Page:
X Ambassadors already a one hit wonder
This isn’t about the band. The X Ambassadors are undoubtedly great guys, talented, hard working, professional musicians who’ve paid their dues and deserve all the success they’ve earned.
It’s about their SONG. That terrible, terrible song. You know it like no song ever known and hated before, unless you’ve been hiding under a rock: Renegades – brought to instant mass attention through an international television campaign for the Jeep Renegade. Effectively an X Ambassadors music video with the Jeep as the band bus, the spot aired incessantly, and the song is now a massive crossover hit on every radio format in every market. ALL THE GODDAMNED TIME.
Selling out is nothing new (nor something to be ashamed of when fans have no qualms about stealing your music from the Internet). The classic rock catalogue is constantly plundered for commercial use. Even Bob Dylan gets in on it. Moby licensed many most of his 1999 album Play for commercials, movies and TV, saying it was as good a way as any to spread his music to his fans. Feist, meanwhile, got her break when she sold her catchy little ditty 1-2-3-4 to Apple. It’s one of her best songs.
This is different. Renegades seems to be one of the first cases where the general public’s first exposure to a new band is entirely through a television commercial where what is being sold isn’t the band. Whatever original meaning the song may have had is obliterated by millions of first impressions associated with a sub-compact SUV. You can’t hear the song without thinking Jeep. That was the idea, obviously, and now many people are so sick of the song that they never want to hear it again, even before the band has had a chance to play in Edmonton for the first time – Starlite Room on Nov. 20. The show is sold out.
Renegades isn’t a bad song. You probably liked it the first time you heard it, didn’t you? Maybe even the first 99 times. It starts with a lusty acoustic guitar strum and propulsive bass drum thump before ramping up to a rousing sing-along hootenanny with a great hook and plenty of hey-hey-heys. They sing of being wild and free, saluting and giving equal billing to pioneers, rebels, mutineers, underdogs, outlaws and of course renegades. It’s a solid tune.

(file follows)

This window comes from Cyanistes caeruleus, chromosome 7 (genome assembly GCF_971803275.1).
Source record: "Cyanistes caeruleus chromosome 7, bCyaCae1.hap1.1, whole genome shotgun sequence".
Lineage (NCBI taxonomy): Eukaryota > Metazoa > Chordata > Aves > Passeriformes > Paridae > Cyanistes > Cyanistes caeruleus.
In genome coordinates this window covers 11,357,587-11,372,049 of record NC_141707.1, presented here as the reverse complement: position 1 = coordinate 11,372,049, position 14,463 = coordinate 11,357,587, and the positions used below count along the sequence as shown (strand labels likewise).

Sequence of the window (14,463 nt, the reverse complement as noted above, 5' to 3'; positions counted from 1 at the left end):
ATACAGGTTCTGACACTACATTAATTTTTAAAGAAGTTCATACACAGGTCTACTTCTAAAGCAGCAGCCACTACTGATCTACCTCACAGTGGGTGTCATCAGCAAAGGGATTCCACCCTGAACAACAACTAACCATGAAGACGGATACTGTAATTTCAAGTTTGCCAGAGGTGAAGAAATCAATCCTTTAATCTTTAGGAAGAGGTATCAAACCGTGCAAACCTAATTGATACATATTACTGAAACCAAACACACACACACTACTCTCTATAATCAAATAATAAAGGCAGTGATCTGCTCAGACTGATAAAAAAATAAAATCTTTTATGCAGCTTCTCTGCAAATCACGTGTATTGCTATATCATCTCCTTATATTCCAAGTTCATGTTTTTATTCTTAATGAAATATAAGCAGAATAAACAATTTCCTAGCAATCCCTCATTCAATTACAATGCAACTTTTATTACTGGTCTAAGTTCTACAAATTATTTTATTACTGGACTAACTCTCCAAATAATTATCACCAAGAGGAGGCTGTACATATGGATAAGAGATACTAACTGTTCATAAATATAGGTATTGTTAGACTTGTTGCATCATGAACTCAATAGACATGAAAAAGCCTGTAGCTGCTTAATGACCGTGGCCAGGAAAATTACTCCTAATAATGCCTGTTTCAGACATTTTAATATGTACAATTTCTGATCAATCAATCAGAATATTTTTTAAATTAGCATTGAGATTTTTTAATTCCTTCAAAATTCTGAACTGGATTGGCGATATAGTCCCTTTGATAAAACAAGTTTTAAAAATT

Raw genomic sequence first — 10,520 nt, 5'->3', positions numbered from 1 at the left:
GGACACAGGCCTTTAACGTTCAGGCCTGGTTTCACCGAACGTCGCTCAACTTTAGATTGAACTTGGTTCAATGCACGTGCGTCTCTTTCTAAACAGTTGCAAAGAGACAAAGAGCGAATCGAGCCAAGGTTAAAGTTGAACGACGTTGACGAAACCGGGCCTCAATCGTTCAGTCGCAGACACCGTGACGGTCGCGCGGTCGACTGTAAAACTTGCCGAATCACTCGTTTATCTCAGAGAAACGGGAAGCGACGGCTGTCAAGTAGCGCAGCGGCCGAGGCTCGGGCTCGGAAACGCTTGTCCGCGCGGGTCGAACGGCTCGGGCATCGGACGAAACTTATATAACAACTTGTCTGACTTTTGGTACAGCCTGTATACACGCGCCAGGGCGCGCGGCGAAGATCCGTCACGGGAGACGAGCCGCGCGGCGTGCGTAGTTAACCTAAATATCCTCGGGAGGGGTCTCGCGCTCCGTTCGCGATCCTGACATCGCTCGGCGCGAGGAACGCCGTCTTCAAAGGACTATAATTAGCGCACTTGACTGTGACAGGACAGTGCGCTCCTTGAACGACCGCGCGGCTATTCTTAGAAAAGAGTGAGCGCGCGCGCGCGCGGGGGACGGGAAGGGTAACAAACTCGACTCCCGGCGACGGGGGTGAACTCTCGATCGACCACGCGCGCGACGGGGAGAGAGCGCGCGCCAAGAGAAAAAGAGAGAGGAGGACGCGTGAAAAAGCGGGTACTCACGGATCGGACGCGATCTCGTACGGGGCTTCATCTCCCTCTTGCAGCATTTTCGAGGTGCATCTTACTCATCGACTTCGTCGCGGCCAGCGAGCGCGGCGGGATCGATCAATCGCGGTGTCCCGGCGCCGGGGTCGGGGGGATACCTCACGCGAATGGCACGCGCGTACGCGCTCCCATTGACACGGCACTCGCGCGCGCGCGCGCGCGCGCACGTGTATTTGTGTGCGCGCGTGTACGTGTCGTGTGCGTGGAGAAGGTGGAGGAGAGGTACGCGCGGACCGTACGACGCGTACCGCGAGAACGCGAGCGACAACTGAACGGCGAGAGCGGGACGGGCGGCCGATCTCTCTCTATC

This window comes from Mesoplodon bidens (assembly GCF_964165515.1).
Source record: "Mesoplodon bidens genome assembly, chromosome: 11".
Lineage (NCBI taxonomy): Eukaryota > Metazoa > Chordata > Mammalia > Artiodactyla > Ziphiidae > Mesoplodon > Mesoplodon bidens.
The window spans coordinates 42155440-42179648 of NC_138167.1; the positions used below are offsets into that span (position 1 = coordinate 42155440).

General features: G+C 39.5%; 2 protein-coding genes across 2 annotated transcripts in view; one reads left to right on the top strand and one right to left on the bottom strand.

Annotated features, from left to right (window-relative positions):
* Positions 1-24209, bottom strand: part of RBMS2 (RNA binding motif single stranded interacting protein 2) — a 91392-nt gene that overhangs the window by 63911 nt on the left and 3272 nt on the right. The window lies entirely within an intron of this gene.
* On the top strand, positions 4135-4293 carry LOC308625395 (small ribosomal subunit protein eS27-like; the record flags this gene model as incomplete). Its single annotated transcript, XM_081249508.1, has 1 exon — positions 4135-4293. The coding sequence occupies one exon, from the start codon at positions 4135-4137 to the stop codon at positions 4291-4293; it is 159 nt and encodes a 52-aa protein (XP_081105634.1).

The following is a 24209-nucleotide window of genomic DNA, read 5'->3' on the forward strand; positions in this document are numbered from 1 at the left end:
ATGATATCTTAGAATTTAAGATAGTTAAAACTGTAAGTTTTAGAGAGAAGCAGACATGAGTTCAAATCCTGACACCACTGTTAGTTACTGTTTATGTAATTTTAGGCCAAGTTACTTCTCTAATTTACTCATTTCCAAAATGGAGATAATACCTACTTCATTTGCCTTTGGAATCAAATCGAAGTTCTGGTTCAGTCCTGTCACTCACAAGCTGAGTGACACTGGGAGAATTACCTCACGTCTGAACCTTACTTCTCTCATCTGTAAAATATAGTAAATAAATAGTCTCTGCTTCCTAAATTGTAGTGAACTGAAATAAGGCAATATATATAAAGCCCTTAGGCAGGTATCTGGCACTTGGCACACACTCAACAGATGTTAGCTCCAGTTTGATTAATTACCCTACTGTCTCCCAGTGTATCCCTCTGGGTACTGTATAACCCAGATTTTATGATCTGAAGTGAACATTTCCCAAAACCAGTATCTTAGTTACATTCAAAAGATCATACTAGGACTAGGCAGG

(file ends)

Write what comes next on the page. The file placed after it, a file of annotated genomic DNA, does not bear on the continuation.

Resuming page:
But even a good song can become bad. The human brain can only tolerate exposure to the same piece of music 100 times within a short period of time before it is rejected, just as the body would after a botched liver transplant. Many of us don’t ever need to hear Renegades again. In fact, it might be unhealthy.
How did this happen? Who the hell are these guys anyway?
This Cinderella marketing story starts with Fiat Chrysler, which was looking for music to represent their new Jeep Renegade, and approached Interscope Records early this year to see if they had any good tunes. They did, according to a story in AdWeek: A little band out the New York scene that just happened to be putting the finishing touches on its full-length debut album and just happened to have a song that might fit. Fiat Chrysler loved Renegades, naturally, and an offer was made that couldn’t be refused. Steve Berman, vice chairman at Interscope, was quoted in the AdWeek story, “Sometimes you just get lucky …”